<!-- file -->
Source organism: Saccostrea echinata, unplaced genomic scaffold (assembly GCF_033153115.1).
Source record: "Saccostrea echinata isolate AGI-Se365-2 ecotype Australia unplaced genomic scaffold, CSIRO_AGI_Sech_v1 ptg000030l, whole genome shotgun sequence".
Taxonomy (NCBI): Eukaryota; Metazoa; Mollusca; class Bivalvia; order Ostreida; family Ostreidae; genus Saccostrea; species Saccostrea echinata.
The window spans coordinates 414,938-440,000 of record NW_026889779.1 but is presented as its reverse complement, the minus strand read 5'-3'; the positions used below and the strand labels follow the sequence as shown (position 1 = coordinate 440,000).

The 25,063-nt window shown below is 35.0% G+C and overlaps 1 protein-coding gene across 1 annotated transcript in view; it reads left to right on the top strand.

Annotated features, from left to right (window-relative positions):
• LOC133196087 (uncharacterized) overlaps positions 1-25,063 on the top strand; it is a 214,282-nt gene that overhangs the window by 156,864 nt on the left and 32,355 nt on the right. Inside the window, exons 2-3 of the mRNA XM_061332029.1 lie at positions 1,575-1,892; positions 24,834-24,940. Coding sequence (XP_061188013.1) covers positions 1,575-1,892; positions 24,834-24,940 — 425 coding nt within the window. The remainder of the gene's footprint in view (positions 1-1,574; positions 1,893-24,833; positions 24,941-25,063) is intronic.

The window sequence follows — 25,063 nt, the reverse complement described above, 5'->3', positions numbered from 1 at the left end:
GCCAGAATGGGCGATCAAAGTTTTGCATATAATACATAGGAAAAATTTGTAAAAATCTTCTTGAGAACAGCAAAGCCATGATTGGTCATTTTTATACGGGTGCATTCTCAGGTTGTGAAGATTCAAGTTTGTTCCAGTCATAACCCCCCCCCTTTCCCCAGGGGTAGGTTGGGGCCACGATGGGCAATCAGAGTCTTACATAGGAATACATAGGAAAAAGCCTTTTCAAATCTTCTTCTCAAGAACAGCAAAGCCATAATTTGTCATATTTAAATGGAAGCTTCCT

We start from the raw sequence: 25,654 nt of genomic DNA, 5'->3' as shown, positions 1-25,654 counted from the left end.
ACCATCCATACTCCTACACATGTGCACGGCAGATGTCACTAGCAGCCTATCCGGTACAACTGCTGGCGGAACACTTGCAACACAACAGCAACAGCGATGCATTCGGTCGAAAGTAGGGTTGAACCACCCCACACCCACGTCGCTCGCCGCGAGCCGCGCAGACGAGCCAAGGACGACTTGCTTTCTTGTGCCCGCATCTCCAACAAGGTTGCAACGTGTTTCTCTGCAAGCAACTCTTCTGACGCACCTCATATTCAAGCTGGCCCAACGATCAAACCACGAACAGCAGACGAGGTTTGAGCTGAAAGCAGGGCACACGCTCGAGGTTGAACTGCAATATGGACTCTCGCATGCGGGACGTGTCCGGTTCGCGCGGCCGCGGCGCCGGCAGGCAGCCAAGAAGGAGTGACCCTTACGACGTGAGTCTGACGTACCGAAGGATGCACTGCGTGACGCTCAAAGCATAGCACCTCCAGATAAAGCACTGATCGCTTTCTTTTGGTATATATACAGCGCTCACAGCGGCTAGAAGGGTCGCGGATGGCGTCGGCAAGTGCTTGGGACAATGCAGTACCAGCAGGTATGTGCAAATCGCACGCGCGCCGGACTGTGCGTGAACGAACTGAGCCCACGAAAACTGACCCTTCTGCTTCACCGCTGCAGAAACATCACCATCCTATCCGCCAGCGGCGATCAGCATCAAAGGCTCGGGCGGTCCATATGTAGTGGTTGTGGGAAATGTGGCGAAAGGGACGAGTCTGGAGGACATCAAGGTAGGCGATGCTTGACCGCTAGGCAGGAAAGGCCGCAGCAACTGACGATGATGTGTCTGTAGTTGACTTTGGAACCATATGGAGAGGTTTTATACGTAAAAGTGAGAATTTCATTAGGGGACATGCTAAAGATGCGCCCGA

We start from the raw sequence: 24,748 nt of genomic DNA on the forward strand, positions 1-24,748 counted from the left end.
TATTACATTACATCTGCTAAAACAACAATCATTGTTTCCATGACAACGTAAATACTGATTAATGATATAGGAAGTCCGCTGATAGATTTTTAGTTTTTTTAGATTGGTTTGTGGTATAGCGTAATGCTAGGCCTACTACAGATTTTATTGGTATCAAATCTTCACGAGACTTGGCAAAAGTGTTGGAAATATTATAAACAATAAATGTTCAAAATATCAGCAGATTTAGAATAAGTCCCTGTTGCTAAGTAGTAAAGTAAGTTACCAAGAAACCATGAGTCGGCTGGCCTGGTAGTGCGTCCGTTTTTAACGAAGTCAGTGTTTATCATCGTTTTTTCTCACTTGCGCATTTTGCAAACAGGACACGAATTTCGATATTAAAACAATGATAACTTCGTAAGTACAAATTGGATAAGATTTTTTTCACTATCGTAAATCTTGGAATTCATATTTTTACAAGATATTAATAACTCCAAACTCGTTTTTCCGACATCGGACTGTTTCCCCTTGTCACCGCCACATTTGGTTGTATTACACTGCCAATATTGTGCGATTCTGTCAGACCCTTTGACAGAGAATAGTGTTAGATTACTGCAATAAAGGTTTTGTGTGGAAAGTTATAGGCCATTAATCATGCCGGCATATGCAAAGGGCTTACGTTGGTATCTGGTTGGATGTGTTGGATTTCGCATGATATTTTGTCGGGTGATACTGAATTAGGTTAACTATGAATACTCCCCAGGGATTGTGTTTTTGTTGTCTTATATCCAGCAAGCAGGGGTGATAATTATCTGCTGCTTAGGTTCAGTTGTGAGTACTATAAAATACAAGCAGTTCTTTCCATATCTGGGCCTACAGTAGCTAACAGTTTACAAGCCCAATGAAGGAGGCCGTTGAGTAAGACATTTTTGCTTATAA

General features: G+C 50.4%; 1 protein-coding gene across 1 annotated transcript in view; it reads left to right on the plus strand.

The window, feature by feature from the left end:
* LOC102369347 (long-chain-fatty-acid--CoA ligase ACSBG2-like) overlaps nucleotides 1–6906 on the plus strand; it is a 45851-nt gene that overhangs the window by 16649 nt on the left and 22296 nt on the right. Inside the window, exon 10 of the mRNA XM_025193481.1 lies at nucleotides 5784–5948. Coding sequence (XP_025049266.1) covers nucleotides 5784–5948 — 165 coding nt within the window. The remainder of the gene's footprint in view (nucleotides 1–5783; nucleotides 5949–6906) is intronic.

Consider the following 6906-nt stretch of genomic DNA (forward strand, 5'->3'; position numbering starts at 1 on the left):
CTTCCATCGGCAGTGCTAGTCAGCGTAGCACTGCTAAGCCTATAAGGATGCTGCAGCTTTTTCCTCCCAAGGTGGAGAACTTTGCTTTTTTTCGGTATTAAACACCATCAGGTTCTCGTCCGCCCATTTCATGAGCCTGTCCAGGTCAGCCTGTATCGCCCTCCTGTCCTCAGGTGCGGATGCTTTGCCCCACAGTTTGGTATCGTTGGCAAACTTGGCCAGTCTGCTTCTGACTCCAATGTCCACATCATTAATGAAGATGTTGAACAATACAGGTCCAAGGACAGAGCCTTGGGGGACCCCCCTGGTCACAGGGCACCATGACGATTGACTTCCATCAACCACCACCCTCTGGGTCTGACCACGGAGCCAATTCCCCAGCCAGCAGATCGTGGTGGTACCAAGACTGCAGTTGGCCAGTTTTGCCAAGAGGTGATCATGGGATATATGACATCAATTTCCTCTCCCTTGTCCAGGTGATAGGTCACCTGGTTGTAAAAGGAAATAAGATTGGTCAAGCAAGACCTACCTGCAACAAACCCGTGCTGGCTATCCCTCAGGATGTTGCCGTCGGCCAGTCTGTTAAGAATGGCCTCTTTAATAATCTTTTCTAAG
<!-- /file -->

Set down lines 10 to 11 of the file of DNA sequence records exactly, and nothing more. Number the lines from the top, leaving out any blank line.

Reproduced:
We start from the raw sequence: 25,654 nt of genomic DNA, 5'->3' as shown, positions 1-25,654 counted from the left end.
ACCATCCATACTCCTACACATGTGCACGGCAGATGTCACTAGCAGCCTATCCGGTACAACTGCTGGCGGAACACTTGCAACACAACAGCAACAGCGATGCATTCGGTCGAAAGTAGGGTTGAACCACCCCACACCCACGTCGCTCGCCGCGAGCCGCGCAGACGAGCCAAGGACGACTTGCTTTCTTGTGCCCGCATCTCCAACAAGGTTGCAACGTGTTTCTCTGCAAGCAACTCTTCTGACGCACCTCATATTCAAGCTGGCCCAACGATCAAACCACGAACAGCAGACGAGGTTTGAGCTGAAAGCAGGGCACACGCTCGAGGTTGAACTGCAATATGGACTCTCGCATGCGGGACGTGTCCGGTTCGCGCGGCCGCGGCGCCGGCAGGCAGCCAAGAAGGAGTGACCCTTACGACGTGAGTCTGACGTACCGAAGGATGCACTGCGTGACGCTCAAAGCATAGCACCTCCAGATAAAGCACTGATCGCTTTCTTTTGGTATATATACAGCGCTCACAGCGGCTAGAAGGGTCGCGGATGGCGTCGGCAAGTGCTTGGGACAATGCAGTACCAGCAGGTATGTGCAAATCGCACGCGCGCCGGACTGTGCGTGAACGAACTGAGCCCACGAAAACTGACCCTTCTGCTTCACCGCTGCAGAAACATCACCATCCTATCCGCCAGCGGCGATCAGCATCAAAGGCTCGGGCGGTCCATATGTAGTGGTTGTGGGAAATGTGGCGAAAGGGACGAGTCTGGAGGACATCAAGGTAGGCGATGCTTGACCGCTAGGCAGGAAAGGCCGCAGCAACTGACGATGATGTGTCTGTAGTTGACTTTGGAACCATATGGAGAGGTTTTATACGTAAAAGTGAGAATTTCATTAGGGGACATGCTAAAGATGCGCCCGA